EB: I’m so bad with names my teachers would be killing me right now. I think Marina Abramavic is an obvious one, although I have a love hate relationship with her. I look at a lot of more feminist art and I look to a lot of video art to grab inspiration…I really like Jeannine Antonelli, she’s not necessarily a performance artist but she does put herself in these weird positions, like with her body. She did one where she does plasters of her body. She did this one [piece] called Lick and Lather where she took busts of her head (27 of them). Lather, was made of soap. She washed them away, every single one of them. Then the other one [Lick] she cast them [the busts] in chocolate and she licked away her own faces. So I don’t really know what that means conceptually compared to my work but it’s something like using your body like that to create work is really interesting to me - kind of like with the painting on my belly, it’s sort of like Yves Kline.
JH: That’s totally what I thought of when I saw it.
EB: So I think a lot of comparisons that, again, don’t really fit in conceptually, but using your body as a tool is neat to me.
JH: Thinking about DC specifically, is there a place you like to go for inspiration or a place you like to hangout, like here [Hillyer]?
EB: These performance nights are a great. It’s an awesome opportunity… I think DC is up and coming on these performance nights and I think people like that. People like to go to performance art, it’s like going to a play. And it’s nice for things like this where there are so many performance artists and you get to see a wide array. You can see all the different ways you can do performance art. Just like paintings, performance can be used in different ways.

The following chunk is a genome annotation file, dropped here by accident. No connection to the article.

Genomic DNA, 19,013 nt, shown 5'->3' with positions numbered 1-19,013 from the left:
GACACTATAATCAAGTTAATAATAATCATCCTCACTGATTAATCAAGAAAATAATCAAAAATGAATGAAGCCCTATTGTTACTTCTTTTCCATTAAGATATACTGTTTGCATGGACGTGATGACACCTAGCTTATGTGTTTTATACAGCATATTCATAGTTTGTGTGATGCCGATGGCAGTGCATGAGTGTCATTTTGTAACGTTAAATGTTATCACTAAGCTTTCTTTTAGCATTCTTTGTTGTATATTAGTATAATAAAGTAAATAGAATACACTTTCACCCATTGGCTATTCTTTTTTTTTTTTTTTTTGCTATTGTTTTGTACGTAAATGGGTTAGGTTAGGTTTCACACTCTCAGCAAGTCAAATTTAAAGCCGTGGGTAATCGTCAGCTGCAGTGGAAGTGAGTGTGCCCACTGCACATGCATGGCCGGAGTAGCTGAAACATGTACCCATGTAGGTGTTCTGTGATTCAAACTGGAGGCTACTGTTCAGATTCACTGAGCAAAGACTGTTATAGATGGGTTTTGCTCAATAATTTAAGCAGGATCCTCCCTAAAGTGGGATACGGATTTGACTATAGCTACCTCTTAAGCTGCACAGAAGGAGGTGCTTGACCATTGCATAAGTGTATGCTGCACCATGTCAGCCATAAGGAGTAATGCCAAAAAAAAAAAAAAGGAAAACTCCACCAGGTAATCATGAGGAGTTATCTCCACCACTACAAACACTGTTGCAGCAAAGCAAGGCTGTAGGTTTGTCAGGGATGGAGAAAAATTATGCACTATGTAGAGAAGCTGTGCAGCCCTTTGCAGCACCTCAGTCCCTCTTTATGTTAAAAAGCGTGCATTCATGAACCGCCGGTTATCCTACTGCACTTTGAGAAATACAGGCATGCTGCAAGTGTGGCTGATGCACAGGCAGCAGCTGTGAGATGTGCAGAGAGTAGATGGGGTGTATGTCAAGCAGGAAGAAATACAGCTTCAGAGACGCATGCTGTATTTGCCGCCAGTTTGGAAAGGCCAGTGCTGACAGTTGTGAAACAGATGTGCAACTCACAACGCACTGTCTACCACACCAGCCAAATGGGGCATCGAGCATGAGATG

Where else do I go? I go to the movies a lot. I always feel inspired after I go to the movies. I also feel inspired after I leave IKEA. I don’t know why, yeah, I’m such a messy person, I know my house will never be that clean, so I try to take that energy and put it into something else.
JH: I’m always fascinated by performance art versus the commercial market of art - you aren’t making an object to sell. How do you deal with that?
EB: It is interesting; people would ask me that for the senior thesis because it stayed up so long. So if [someone] wanted to buy the banners I would obviously sell it to them or if they wanted to buy a video I would make a set of [them]. But it is hard because it’s not a pretty painting they can hang over their sofa. It’s really raw, it’s an experience. Performances are never as good taped as they are live, you know? And so it is a little bit more difficult. Performance artists could make a better living if more of these events happened - there is a Soap Box the third Thursday of every month.
JH: Well, thank you so much!
EB: Thank you!